When Robert Kraft, the billionaire owner of the Super Bowl Champion New England Patriots NFL team, was arrested in February and charged with two counts of soliciting acts of prostitution at a Florida “day spa,” law enforcement authorities and the press announced that the arrests of Kraft and 24 other men were linked to a massive sex trafficking ring involving women from China who were forced into prostitution against their will.
But in a court hearing on Friday in Palm Beach County, Florida, prosecutors for the first time acknowledged that those initial claims were not substantiated, according to a CBS News report.
While Assistant State Attorney Greg Kidos said at the hearing that the case originally appeared to have “all the appearances of human trafficking,” he said that the state will not file trafficking charges against anyone in the case, and the investigation into the supposed trafficking operation has ended.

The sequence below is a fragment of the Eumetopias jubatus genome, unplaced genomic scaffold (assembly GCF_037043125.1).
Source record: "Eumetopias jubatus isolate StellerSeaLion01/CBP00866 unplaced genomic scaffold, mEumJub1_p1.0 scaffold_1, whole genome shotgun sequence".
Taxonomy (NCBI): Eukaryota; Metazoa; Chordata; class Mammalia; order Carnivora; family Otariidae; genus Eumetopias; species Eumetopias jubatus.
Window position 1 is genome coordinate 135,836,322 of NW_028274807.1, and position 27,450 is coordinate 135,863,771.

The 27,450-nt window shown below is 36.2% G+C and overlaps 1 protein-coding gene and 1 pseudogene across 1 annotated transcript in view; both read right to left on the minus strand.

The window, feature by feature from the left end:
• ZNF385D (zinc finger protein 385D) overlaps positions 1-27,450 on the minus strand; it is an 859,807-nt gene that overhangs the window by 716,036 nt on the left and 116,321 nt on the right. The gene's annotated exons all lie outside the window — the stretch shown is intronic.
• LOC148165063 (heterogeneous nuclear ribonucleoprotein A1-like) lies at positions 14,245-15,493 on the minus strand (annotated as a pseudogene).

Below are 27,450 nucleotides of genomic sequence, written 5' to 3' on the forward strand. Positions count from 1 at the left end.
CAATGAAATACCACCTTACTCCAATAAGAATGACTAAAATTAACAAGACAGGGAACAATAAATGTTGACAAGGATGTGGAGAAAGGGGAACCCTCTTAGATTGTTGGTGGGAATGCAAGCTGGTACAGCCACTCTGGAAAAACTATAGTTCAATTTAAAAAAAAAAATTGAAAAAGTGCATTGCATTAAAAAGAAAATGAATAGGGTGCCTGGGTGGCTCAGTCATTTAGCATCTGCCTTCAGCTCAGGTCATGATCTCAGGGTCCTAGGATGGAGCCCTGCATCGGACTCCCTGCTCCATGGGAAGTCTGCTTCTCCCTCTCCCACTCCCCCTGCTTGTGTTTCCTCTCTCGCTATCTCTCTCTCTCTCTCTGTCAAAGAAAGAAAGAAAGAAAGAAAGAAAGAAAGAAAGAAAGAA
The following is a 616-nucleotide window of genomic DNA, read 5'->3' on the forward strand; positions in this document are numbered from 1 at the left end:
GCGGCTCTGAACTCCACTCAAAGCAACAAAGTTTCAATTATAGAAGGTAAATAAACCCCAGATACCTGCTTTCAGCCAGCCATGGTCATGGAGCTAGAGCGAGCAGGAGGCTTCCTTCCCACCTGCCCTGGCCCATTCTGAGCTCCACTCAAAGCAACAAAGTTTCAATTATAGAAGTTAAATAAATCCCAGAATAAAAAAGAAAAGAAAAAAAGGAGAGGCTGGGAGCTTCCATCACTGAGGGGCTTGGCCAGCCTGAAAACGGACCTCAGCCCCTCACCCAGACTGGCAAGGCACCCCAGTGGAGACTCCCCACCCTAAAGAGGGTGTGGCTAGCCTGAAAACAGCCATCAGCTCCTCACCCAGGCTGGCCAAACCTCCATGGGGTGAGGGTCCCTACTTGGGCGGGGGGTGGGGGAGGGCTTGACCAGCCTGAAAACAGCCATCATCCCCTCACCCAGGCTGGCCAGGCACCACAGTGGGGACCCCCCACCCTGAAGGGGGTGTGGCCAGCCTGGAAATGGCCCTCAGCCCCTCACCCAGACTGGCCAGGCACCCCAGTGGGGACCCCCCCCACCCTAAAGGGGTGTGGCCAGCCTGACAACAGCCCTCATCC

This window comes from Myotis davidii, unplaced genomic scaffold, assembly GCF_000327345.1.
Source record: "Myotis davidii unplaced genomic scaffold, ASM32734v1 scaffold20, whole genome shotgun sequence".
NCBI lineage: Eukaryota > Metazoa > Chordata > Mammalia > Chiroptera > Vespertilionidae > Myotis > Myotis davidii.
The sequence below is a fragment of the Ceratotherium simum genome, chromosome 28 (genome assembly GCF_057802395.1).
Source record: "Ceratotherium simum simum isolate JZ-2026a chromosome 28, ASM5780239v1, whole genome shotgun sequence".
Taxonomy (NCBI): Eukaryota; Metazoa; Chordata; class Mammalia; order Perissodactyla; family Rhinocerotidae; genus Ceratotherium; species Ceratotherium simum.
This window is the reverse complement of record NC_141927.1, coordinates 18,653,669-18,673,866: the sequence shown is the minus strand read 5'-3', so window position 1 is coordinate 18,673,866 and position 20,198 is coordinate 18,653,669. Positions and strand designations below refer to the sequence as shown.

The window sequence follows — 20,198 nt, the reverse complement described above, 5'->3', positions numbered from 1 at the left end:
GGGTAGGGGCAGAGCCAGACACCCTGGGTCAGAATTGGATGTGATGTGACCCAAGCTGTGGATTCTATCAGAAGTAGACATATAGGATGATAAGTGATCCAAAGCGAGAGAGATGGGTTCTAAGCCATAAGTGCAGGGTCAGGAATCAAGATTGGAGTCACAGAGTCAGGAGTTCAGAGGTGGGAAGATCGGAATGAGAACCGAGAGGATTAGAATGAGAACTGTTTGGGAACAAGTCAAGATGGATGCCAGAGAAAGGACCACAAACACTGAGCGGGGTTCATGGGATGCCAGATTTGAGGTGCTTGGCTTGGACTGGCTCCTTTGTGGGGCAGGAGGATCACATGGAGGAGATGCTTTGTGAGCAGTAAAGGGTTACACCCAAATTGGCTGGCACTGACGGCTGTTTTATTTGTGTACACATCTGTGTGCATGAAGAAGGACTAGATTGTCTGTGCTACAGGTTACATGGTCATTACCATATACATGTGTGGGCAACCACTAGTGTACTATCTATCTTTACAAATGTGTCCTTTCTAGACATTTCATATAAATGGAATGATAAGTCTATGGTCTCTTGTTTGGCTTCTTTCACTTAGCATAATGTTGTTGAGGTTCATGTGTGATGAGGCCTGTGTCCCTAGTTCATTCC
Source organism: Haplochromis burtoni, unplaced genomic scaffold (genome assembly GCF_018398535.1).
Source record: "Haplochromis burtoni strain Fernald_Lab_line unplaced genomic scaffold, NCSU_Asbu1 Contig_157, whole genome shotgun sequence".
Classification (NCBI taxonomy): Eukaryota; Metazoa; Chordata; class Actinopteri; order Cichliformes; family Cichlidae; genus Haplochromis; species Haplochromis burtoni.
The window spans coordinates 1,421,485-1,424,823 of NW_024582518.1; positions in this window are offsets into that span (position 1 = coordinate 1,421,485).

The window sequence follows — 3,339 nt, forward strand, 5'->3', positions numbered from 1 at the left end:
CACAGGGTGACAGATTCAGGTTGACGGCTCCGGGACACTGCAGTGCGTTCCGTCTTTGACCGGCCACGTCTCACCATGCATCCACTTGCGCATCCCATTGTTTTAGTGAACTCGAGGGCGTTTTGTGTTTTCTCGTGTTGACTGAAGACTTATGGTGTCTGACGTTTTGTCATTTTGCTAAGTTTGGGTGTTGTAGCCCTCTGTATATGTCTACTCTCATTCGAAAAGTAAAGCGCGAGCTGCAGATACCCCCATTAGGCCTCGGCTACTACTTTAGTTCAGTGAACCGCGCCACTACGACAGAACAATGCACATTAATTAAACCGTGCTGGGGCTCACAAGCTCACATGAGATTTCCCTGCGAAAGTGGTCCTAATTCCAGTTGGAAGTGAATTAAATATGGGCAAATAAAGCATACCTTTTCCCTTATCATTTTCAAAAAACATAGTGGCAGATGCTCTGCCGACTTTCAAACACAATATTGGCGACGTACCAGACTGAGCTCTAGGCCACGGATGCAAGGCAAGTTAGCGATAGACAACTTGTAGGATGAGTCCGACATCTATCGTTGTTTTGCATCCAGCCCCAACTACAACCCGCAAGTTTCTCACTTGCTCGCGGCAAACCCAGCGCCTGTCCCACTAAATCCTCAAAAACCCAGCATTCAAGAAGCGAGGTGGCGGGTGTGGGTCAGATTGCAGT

The hearing was held to decide whether or not a police surveillance video of Kraft allegedly receiving a sexual act from a masseuse at the Orchids of Asia Day Spa in Jupiter, Florida, in January should be made public.
Kraft’s attorneys argued that, in light of the prosecution’s admission that there would be no trafficking charges connected to the case, releasing the video was “not about trying to educate the public about human trafficking,” and would serve no public interest.
“It's basically pornography," Kraft ’s lawyer William Burck told a judge at the hearing. “It’s about getting a video out that everyone will click on because they want to see a famous person engaged in some alleged sexual misconduct."
At a February press briefing, Palm Beach County District Attorney Dave Aronberg admitted that Kraft’s case was not connected to any sex trafficking allegations, as AVN.com reported.
When the arrests were announced in February, prosecutors and Florida state officials celebrated what they said was the breakup of a trafficking ring that involved “dozens” of victims, but law enforcement authorities now appear to have abandoned that claim, having failed to turn up a single "trafficking victim."
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